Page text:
Requirements to Retire in France
- Be a French national
- Have reached retirement age
- Have lived in France for an extended period
- Have a clean criminal record
- Have proof of your income
- Having an up-to-date will
- Have health insurance
Be a French National
Being a French citizen is one of the essential requirements to retire in France. Foreigners that are not of French nationality cannot access the same benefits as their French counterparts, even if they have lived and worked in France for many years.
Have Reached Retirement Age
The legal age to retire in France is 62, although a significant number of French citizens retire before 62 due to unemployment or poor health. That being said, the French government does provide incentives for people to retire later, such as the ‘Pension de Solidarite,’ which is a monthly supplement paid until they turn 67.
Have Lived In France for an Extended period
The minimum requirement to live in France is 90 months (approximately seven years). However, depending on your work history, you might be able to claim French retirement benefits after fewer years of residence.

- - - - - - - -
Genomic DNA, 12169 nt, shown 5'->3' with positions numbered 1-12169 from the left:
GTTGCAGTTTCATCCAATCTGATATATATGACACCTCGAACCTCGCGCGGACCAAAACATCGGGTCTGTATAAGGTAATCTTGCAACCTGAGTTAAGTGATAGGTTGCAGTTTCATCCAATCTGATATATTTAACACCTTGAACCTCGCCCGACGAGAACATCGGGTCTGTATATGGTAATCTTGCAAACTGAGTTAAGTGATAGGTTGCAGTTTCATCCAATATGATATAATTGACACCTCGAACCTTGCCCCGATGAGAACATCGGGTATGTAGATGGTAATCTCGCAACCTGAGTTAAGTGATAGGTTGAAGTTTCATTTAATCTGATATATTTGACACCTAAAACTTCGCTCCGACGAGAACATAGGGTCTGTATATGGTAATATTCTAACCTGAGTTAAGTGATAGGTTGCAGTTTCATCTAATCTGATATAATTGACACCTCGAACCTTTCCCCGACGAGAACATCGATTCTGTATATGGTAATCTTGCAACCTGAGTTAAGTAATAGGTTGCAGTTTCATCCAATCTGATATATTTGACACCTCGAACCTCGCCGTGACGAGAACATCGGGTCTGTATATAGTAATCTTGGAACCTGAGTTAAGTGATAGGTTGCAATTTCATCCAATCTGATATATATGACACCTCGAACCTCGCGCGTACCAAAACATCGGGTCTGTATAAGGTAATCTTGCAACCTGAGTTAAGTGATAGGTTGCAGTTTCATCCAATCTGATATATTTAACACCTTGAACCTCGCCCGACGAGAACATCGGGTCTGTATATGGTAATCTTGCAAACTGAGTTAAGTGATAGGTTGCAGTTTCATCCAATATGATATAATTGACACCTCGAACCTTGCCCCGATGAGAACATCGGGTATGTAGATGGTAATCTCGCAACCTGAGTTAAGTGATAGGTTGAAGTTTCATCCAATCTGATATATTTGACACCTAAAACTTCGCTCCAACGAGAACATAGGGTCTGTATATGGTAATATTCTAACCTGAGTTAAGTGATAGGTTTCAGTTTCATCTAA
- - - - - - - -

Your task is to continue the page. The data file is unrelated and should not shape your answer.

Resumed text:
Have a Clean Criminal Record
People applying for French pensions generally have to wait one year before they can receive them. During this time, any crimes or offenses will be investigated by the police, so if you have committed crimes in the past, it is advisable to go through the investigation process before filing for retirement.
Have Proof of Your Income
When applying for French pensions, you will need to prove that you meet the minimum amount of required savings in your bank account. The minimum amount varies depending on whether or not you are single, married with children, etc. You can find out more information by checking the previous post.
Have an Up-To-Date Will
If you are married in France, it is advisable to have a legally valid will, especially if you own jointly with your spouse. This is particularly important when your spouse is of French nationality, and you are not; who gets the home, car, etc.? If you are married in another country, the French rules may not apply to you, so you might want to consult a local lawyer.
Have Health Insurance
One of the main requirements for retiring in France is having your own private health care since French healthcare does not cover retirees. Private medical insurance can be expensive, but there are specific health insurance plans for retiring abroad.